Ephesus is where Paul hung out almost longer than anywhere else. Three years. Paul wrote a letter to the people in Ephesus called Ephesians. He wrote a number of letters to their primary pastor Timothy, and it was a thriving community of faith for many years. Then it lost its love. I want everybody to hear some observations that we, as a staff, shared on Tuesday when we were together about things that are true of people who lose their first love.
God tells Ephesus, "I'm going to remove the lampstand from you." This used to be a missionary hub. If you go to Ephesus today, less than 0.02 percent of its residents are believers. The gospel has moved on. It's still available to people there. I shared Christ with somebody in Ephesus when I was there. God is still sending his people there but, by and large, the church is an artifact and is a means for tourists to get off ships and buses to be run through its ruins.
These are evidences of a loss of first love: no desire for God's Word, or when you read something like this you're not going to do the difficult work of mining, of stopping, of reflecting, of making observations, interpreting those observations, and then, most importantly, diligently applying them to your life. You will see today in this text a severe warning for all of us about indifference to the Word of God.
A personal desire to have comfort over being on mission. A tendency to stop taking risks for the gospel. Cynicism and criticism replace excitement. How many folks have said this at least once? "How long is he going to be in the book of Acts?" Yeah. If you don't know, the book of Acts is God's Word. It's in the Bible. It is there for you. We're studying about the early church. Let me show you why during Paul's lifetime the early church was an amazing work of God and why it is always in peril. Let's take a look.
It says in Acts 20:1, "After the uproar had ceased…" There was that major uprising that happened in Ephesus, and as a result of the uprising, Paul knew he was the flash point in Ephesus, and it wasn't about Paul, so he was willing to leave. He was going to move on and go forward to another place and leave the church behind. So if you're about to leave and you're an effective leader, what are you going to do? The work of God should not end with you.
You're going to call your lieutenants. You're going to call the people you've been building into. You're going to call your disciples. Everybody needs to know this. Our success is determined by our successor, not by how things do while we're there. If you are in business, you know the name Jim Collins. Jim Collins is a professor of management and business and leadership at Stanford University. Collins is probably the leading guru and consultant who works with companies to help them be built to last. He wrote a book by that title about 20 years ago.
In that book he describes how great leaders are watch builders and not time tellers. What he means by that is that great leaders are equipping other people how to tell what time it is. They don't make themselves irreplaceable. You are irreplaceable if you're the only person who can look at a clock, observe what is before you, and tell everybody what we need to do because of this moment. We need to build watches that other people can use.
In fact, he uses the illustration of the CEO of Pan Am Airways. How many of you guys have flown Pan Am Airways? You just showed that you're at least 55 or 60 years old if you raised your hand, because it's not around anymore.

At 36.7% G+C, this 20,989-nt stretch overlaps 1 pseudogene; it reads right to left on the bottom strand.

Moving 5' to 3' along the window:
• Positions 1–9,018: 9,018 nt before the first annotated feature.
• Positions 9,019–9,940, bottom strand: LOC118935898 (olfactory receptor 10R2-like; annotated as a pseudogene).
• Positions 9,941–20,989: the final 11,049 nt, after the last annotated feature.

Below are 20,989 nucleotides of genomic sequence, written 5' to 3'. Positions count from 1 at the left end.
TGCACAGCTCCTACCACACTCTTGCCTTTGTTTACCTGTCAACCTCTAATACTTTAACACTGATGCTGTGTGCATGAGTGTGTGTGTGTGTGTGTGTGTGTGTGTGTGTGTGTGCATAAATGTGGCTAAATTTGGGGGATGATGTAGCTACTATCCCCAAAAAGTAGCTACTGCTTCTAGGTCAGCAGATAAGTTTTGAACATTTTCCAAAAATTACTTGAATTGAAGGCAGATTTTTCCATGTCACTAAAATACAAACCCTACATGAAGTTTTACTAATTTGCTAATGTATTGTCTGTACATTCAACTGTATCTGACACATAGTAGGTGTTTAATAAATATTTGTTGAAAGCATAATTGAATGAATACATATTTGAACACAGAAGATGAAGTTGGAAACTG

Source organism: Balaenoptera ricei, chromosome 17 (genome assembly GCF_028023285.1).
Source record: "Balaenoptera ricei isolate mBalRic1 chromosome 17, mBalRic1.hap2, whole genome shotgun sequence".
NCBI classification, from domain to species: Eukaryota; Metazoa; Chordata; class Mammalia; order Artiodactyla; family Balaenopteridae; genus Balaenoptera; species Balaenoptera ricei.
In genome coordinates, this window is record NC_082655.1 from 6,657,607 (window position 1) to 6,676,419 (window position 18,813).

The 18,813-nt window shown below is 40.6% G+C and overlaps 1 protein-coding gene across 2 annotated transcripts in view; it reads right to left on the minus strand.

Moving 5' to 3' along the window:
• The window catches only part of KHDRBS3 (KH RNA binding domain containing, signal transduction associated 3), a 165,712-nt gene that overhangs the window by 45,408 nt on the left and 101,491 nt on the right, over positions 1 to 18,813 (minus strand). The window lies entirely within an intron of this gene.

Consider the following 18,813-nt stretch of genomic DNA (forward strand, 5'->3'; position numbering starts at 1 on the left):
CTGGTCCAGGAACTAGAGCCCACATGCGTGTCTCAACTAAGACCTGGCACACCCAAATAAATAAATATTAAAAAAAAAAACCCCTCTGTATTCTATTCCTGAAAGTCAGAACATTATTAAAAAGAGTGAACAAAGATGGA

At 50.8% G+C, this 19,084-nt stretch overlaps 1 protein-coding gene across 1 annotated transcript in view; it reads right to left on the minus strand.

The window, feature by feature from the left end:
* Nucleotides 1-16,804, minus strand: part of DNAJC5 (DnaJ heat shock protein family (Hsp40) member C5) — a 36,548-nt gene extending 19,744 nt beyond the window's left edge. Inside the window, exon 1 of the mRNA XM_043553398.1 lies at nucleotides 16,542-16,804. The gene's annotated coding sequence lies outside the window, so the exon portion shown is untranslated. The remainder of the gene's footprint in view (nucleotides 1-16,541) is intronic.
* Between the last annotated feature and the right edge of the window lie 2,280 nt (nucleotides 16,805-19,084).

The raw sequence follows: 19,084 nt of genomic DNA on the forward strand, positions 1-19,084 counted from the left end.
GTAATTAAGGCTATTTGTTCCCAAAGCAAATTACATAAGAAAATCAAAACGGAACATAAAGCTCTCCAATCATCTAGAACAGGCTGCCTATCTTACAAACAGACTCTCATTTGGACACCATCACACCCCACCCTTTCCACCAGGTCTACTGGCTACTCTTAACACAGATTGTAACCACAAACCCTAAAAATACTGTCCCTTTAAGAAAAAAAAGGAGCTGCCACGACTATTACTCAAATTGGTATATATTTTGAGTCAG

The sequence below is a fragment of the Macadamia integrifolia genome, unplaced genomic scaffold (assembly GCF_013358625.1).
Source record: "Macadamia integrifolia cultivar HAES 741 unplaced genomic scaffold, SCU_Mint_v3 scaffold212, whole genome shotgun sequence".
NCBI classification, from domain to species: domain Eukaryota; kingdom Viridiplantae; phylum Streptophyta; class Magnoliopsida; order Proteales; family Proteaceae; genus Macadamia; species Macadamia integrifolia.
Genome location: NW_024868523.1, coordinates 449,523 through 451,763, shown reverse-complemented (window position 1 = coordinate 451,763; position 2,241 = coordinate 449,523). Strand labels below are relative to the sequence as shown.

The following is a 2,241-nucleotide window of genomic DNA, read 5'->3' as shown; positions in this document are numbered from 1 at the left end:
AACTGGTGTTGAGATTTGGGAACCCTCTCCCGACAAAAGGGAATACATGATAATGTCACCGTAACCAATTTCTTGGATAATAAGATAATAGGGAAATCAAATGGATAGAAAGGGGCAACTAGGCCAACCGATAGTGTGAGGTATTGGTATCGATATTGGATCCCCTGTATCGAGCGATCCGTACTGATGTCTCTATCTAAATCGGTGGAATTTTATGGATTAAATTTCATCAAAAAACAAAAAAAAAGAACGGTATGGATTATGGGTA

The reason it's not around is that the CEO of Pan Am Airways was an incredible CEO in terms of what he was able to do when he led the company, but he said, "I want to be so effective at what I do that when I leave this company goes bankrupt." That's a very short-minded, small-minded leader. He wanted to make himself irreplaceable, and he did, and the company went under. May we never make that mistake.
"These things which you have heard from me in the presence of many witnesses," Paul writes to the pastor at Ephesus, "these teach to faithful men who will be able to teach others also." What did Paul do? He said, "I don't need to be around. I'm the flashpoint. I'm causing a lot of disturbance where the church can't grow and operate the way it needs to, so I'm going to get myself out of here for a season." But before he leaves he's going to send for his disciples.
Question of application. Let's just say you were leaving your community. Let's say you were leaving Dallas, your neighborhood where God has you on mission, your school, your class, and you're the lampstand God had there. God wants you always to be fruitful and multiplying. If I gave you three days to call all of your disciples together to, one more time, remind them of things that are true, do you know who you're going to call? Are there men who are going to be willing to come?
Like, "You're leaving? You've been a very important individual on our mission right here, but you've always been telling us that this day is coming when it's not going to be about you. You're not going to be in that role, and that's why you've been teaching us the playbook. That's why you've been giving us reps. That's why you did it for us, did it with us, and that's why you've watched us do it."
Paul gets them back together and says, "Guys, the church must continue to thrive here. You're God's men." He had men. He had disciples. Do you? If there isn't a group of individuals that you can call right now because you're leaving and say, "I want to give this to you…" Have you guys noticed what I'm trying to do here in getting other people before you on a regular basis? Because it's not about me. We're trying to develop that next generation.